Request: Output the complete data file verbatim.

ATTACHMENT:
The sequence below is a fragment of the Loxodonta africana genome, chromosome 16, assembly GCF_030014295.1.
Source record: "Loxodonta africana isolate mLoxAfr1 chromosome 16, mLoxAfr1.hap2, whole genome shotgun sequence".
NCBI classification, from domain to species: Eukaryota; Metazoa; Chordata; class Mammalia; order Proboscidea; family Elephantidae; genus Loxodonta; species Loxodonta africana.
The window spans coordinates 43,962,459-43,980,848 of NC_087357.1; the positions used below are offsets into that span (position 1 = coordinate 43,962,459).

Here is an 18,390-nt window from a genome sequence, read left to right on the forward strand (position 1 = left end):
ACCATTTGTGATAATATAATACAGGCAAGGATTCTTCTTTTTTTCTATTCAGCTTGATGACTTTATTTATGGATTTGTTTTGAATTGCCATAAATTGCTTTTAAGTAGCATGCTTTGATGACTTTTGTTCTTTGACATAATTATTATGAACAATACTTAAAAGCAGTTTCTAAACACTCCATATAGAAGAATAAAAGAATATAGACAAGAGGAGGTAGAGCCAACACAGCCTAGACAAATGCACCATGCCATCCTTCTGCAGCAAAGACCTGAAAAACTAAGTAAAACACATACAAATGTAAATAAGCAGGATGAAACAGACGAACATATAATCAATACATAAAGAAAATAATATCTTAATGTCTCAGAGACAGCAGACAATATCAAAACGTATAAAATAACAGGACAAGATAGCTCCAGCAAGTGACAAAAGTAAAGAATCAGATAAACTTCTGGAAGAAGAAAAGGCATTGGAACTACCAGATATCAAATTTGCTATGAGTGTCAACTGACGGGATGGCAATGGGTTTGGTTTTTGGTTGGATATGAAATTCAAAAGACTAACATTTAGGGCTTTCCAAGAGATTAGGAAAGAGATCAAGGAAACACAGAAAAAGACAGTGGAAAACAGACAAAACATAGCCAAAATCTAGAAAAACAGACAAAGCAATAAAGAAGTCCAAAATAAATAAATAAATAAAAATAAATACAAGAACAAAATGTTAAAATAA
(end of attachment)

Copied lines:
The sequence below is a fragment of the Loxodonta africana genome, chromosome 16, assembly GCF_030014295.1.
Source record: "Loxodonta africana isolate mLoxAfr1 chromosome 16, mLoxAfr1.hap2, whole genome shotgun sequence".
NCBI classification, from domain to species: Eukaryota; Metazoa; Chordata; class Mammalia; order Proboscidea; family Elephantidae; genus Loxodonta; species Loxodonta africana.
The window spans coordinates 43,962,459-43,980,848 of NC_087357.1; the positions used below are offsets into that span (position 1 = coordinate 43,962,459).

Here is an 18,390-nt window from a genome sequence, read left to right on the forward strand (position 1 = left end):
ACCATTTGTGATAATATAATACAGGCAAGGATTCTTCTTTTTTTCTATTCAGCTTGATGACTTTATTTATGGATTTGTTTTGAATTGCCATAAATTGCTTTTAAGTAGCATGCTTTGATGACTTTTGTTCTTTGACATAATTATTATGAACAATACTTAAAAGCAGTTTCTAAACACTCCATATAGAAGAATAAAAGAATATAGACAAGAGGAGGTAGAGCCAACACAGCCTAGACAAATGCACCATGCCATCCTTCTGCAGCAAAGACCTGAAAAACTAAGTAAAACACATACAAATGTAAATAAGCAGGATGAAACAGACGAACATATAATCAATACATAAAGAAAATAATATCTTAATGTCTCAGAGACAGCAGACAATATCAAAACGTATAAAATAACAGGACAAGATAGCTCCAGCAAGTGACAAAAGTAAAGAATCAGATAAACTTCTGGAAGAAGAAAAGGCATTGGAACTACCAGATATCAAATTTGCTATGAGTGTCAACTGACGGGATGGCAATGGGTTTGGTTTTTGGTTGGATATGAAATTCAAAAGACTAACATTTAGGGCTTTCCAAGAGATTAGGAAAGAGATCAAGGAAACACAGAAAAAGACAGTGGAAAACAGACAAAACATAGCCAAAATCTAGAAAAACAGACAAAGCAATAAAGAAGTCCAAAATAAATAAATAAATAAAAATAAATACAAGAACAAAATGTTAAAATAA